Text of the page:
Little Dinosaur

I have become increasingly interested in organic movement and mimicking it via mechanical means. Considering the skills I have come to develop with servos, my first thoughts moved towards a peacock or lizard. As I began to think of materiality and found that I might enjoy the cardboard texture on a lizard as compared to a peacock, an animal meant to be stunning and pristine.

The goal was to create a simple creature that would respond to an approaching “threat”. First, at a safe distance, the creature would light up, establishing discomfort. As one walks closer, it would growl, and when too close it would flare its fan to assert its dominance over the situation.

These reactions were centred around an IR Distance Sensor, which would calculate proximity. A series of LEDs would construct the eyes, a small piezo buzzer for the growl, and two servos connected to an difficult-to-glue set of fans.

The following is the code that organizes the system.

#include <Servo.h>

//For distance sensor: Establish which pin sends the signal, and which pin will recive it.

const int trigPin = 7;
const int echoPin = 6;

const int ledPinR1 = 13;
const int ledPinR2 = 12;
const int ledPinR3 = 9;

const int ledPinL1 = 8;
const int ledPinL2 = 5;
const int ledPinL3 = 4;

const int buzzer = 3;
#define ROAR 100

//Declare the servos
Servo servo1;
Servo servo2;

int servoPin1 = 10;
int servoPin2 = 11;

void setup() {
  // put your setup code here, to run once:

//The trigger pin sends the signal. THe echo pin recieves it.
  pinMode(trigPin, OUTPUT);
  pinMode(echoPin, INPUT);

  pinMode (ledPinR1, OUTPUT);
  pinMode (ledPinR2, OUTPUT);
  pinMode (ledPinR3, OUTPUT);

  pinMode (ledPinL1, OUTPUT);
  pinMode (ledPinL2, OUTPUT);
  pinMode (ledPinL3, OUTPUT);

  pinMode (buzzer, OUTPUT);


  Serial.begin (9600);

void loop() {
  // put your main code here, to run repeatedly:

//  Send a signal, the stop sending a signal.
  long duration, distance;

  digitalWrite(trigPin, LOW);
  digitalWrite(trigPin, HIGH);
  digitalWrite(trigPin, LOW);

//  Detect the signal sent.

  duration = pulseIn(echoPin, HIGH);
  distance = duration / 29 / 2 ;

  Serial.println (distance);

//Establish when each thing (LED, buzzer, Servos) does what, and when.

  if (distance <= 20) { // If at a CLOSE distance move the servos.
  } else {

  if (distance <= 50) { // If at a MED distance move the servos.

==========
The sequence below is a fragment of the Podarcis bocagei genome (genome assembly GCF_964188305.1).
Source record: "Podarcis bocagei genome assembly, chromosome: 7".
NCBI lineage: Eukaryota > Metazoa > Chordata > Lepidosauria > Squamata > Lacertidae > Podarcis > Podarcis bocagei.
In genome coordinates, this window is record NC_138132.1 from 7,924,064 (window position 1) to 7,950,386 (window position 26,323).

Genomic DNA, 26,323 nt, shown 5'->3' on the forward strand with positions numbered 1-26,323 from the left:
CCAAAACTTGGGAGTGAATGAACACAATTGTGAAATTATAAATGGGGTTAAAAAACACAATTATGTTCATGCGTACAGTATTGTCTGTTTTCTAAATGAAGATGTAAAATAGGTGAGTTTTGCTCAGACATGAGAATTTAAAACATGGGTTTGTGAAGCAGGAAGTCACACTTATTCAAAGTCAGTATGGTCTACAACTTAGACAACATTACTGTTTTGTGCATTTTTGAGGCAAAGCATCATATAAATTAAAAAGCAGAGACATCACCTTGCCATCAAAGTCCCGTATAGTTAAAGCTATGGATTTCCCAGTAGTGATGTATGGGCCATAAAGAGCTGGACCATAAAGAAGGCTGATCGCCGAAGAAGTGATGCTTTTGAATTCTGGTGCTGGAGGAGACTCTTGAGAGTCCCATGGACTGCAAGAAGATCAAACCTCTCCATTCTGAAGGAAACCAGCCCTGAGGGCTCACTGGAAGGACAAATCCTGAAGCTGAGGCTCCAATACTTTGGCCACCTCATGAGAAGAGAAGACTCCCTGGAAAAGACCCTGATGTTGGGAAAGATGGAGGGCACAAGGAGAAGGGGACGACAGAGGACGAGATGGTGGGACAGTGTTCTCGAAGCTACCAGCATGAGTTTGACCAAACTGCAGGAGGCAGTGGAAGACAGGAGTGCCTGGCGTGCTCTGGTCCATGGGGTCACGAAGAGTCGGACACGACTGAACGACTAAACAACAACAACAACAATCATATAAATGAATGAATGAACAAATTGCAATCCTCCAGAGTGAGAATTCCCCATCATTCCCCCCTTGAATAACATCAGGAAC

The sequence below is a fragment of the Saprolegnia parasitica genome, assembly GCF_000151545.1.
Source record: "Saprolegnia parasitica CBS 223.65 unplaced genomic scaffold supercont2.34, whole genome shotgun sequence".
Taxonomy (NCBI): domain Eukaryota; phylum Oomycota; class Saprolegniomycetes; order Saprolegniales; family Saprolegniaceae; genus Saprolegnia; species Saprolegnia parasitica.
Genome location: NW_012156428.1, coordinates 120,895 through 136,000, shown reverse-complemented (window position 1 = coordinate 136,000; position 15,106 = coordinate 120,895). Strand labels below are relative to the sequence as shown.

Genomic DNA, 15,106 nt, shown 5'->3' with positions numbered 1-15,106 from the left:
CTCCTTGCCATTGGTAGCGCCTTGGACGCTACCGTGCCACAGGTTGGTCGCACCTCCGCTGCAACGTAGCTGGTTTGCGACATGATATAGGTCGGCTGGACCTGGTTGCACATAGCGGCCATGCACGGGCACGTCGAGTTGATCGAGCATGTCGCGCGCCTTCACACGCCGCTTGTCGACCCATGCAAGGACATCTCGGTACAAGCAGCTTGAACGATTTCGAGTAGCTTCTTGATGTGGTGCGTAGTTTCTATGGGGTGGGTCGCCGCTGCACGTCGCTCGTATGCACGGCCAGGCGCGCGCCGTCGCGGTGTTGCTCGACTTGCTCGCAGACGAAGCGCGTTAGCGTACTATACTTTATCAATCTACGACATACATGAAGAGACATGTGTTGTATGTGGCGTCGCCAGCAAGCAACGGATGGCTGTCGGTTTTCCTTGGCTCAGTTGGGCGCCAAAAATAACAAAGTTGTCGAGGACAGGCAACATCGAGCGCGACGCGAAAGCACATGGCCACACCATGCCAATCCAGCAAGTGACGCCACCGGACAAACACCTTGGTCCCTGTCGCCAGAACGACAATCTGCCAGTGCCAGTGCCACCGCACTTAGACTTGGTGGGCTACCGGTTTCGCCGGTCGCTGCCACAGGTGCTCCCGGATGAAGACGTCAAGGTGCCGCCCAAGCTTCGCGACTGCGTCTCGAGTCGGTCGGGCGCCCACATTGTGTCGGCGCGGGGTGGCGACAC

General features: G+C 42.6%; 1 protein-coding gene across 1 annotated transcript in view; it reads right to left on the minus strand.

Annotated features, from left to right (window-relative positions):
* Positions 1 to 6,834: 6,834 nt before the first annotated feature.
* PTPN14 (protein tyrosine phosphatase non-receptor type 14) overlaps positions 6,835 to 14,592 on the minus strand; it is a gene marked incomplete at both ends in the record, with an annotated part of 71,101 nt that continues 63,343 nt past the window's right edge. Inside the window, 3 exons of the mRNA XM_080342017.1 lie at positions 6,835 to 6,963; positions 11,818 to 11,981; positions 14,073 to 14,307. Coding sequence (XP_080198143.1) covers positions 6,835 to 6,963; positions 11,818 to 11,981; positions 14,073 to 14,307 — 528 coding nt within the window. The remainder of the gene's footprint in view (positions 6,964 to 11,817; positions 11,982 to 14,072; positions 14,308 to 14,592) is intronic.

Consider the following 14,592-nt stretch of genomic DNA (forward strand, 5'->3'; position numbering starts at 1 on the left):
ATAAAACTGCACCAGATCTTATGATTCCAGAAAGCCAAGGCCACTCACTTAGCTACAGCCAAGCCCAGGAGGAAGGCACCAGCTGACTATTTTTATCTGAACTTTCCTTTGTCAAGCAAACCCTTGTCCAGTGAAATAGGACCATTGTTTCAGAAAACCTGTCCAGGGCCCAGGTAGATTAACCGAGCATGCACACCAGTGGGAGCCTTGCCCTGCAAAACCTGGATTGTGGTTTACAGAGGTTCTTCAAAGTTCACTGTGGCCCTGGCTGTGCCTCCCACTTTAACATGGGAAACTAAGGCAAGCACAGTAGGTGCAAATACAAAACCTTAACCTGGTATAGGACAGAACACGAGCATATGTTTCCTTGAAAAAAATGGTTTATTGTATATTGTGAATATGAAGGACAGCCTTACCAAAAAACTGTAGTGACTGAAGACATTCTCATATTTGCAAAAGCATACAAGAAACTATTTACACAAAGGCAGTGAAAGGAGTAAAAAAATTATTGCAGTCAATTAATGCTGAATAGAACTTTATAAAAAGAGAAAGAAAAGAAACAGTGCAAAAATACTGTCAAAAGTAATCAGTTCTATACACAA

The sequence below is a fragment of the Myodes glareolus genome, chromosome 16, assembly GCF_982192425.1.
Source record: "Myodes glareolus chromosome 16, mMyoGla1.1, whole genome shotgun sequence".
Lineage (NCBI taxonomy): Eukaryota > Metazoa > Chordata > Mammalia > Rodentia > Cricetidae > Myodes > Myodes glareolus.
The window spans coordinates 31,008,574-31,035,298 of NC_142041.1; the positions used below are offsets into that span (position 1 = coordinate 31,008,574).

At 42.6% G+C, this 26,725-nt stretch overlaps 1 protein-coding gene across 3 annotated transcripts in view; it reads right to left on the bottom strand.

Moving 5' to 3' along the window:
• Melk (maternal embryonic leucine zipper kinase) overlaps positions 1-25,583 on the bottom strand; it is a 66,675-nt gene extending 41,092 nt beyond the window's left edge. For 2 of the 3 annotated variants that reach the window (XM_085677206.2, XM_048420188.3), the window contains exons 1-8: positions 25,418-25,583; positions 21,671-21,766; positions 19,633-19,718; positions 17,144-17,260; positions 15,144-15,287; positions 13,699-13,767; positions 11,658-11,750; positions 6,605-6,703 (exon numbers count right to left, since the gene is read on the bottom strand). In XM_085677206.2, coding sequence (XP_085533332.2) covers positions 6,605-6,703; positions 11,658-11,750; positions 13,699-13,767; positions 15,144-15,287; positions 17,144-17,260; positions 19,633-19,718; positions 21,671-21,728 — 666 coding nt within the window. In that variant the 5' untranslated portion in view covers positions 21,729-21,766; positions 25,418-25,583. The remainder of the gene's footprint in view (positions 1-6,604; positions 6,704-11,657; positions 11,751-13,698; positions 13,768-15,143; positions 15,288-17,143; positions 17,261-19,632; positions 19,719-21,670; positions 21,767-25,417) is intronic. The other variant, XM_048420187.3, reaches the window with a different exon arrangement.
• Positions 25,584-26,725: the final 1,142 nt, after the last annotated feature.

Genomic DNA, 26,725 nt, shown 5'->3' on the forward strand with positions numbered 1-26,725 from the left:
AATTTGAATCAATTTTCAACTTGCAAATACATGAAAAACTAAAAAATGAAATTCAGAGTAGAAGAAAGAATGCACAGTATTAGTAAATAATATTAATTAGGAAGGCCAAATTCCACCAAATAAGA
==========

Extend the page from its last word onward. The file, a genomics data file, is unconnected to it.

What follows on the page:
tone(3, ROAR);
  } else {

  if (distance <= 100) { // If at a FAR distance move the servos.
    digitalWrite(ledPinR1, HIGH);
    digitalWrite(ledPinR2, HIGH);
    digitalWrite(ledPinR3, HIGH);

    digitalWrite(ledPinL1, HIGH);
    digitalWrite(ledPinL2, HIGH);
    digitalWrite(ledPinL3, HIGH);
  } else {
    digitalWrite(ledPinR1, LOW);
    digitalWrite(ledPinR2, LOW);
    digitalWrite(ledPinR3, LOW);

    digitalWrite(ledPinL1, LOW);
    digitalWrite(ledPinL2, LOW);
    digitalWrite(ledPinL3, LOW);







We also had to do some readings on physical computing and interactive art. Texts like these are always able to provide me with comfort in the notion of creativity as iteration. No ideas are original, but all ideas are unique.

Out readings on affordance and signalling speak to this idea, in that technology can be additive. Naturally occurring objects have particular forms of affordance, and as humans we add signals. Primitive hatchets and blades were mere sharp rocks many centuries ago. Now, however, we find ourselves in an intense era of weaponry. Of course, weapons aren’t the most advisable artistic creation, but creativity within the small scope of the 20th and 21st century can function the same way.

Instead of attempting to steal an idea, I hope to build off of others’ work. I also hope that we come to create a climate under the assumption of goodwill. If a work looks similar to another, we should praise dialogue between them. However, such ideas will take time to manifest in a capitalist structure. But I expect that we as artists, designers, and creatives reach this space.

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